In this approach, upon joining a POTS connection, each party's device 170 monitors the conversation to calculate a numeric descriptor of the conversation. The descriptor may, for example, be computed based using a binned FFT or other commonly implemented audio fingerprinting technique. Alternatively, the descriptor may be based upon the conversational pause rate, or word length counting. Word length counting is pause independent and works well in situations where speakers do not interrupt each other. Preferably, to mitigate the effects of latency, pause rates are separately computed for the local and remote speech signals and combined to obtain the descriptor. This approach requires that the descriptor be sufficiently accurate and unique that the likelihood of a random collision between descriptors, i.e., false-positives, either inadvertent or malicious, is remote. If the likelihood of false positives is sufficiently minimized, the likelihood of false negatives can be reduced by allowing the device to submit several descriptors computed using a variety of techniques.

In one embodiment, the descriptor is time invariant and robust to variations in line noise or latency between one device and another. To the extent that the descriptor does vary over the length of the POTS connection, e.g., as new devices join the connection, the devices participating in a data link may periodically recompute descriptors and submit them to the server, thereby ensuring that any device joining the POTS connection is successful in joining the data link upon contacting the server. One approach is to compute the fingerprint continuously and update the remote server periodically.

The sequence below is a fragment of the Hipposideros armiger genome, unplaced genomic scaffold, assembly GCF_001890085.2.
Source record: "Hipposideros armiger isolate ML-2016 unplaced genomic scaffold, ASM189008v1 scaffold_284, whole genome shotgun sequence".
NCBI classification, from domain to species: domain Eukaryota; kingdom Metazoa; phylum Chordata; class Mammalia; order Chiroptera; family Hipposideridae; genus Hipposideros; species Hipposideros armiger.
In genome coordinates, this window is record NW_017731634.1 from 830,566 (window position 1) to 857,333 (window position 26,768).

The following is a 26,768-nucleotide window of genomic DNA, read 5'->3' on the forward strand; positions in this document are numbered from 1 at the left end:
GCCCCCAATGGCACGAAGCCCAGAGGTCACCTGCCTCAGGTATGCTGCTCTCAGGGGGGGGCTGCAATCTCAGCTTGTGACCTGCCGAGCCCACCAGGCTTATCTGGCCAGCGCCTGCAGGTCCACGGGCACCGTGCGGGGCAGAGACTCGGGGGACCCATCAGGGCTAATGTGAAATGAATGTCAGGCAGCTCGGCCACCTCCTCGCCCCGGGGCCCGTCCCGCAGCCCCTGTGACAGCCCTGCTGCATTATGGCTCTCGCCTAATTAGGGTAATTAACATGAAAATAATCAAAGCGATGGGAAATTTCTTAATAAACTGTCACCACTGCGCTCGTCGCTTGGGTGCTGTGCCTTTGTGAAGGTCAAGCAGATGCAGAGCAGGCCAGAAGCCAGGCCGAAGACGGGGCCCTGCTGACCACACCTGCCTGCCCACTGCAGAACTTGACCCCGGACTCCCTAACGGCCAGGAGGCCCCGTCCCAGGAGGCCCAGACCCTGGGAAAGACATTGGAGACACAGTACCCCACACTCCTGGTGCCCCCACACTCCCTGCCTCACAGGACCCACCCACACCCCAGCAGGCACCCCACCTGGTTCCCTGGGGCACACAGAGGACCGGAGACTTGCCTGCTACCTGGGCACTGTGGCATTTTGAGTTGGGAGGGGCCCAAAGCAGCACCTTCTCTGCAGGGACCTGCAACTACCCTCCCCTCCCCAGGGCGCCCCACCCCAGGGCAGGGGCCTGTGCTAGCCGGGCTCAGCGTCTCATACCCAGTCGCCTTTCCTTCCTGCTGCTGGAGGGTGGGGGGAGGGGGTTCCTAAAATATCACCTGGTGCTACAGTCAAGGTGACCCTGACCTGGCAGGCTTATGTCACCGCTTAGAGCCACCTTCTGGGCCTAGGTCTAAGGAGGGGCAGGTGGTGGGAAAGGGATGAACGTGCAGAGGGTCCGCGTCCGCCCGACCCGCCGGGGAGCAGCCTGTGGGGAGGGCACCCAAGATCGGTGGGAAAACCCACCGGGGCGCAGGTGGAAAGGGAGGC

Having prepared their soundprints, the parties' devices 170 submit respective requests to the rendezvous server 114 via the network 112. These request include, at minimum, that parties' respective soundprints. Optionally, the parties may also track the time at which the POTS call was opened, and additionally submit this to the rendezvous server 114. The parties may further submit their respective addresses on the network 112, or the rendezvous server may detect them automatically.

The rendezvous server 114 receives the parties' requests, and compares each soundprint to a stored database of soundprints received from various parties. The server 114 may use the parties' reported call start times to narrow down the list of soundprints to examine, and speed the comparison. Upon finding requests with matching soundprints, the server 114 helps establish a digital link between the parties that submitted the matching soundprints.

In the case of two parties, they employ the soundprint example (506 c) by calling each other directly. If there are three or more parties seeking to form a data link, then the parties may call-in to the bridge 115. A conventional bridge service may be used here, without requiring any proprietary features.

If desired, step 506 c may be implemented to allow subsequent parties to join the existing data link in an un-confirmed manner. That is, the server 114 does not require that another party invite the subsequent party to join the data link. This party's act of supplying the valid soundprint already validates the new party.

More About Completing the Data Link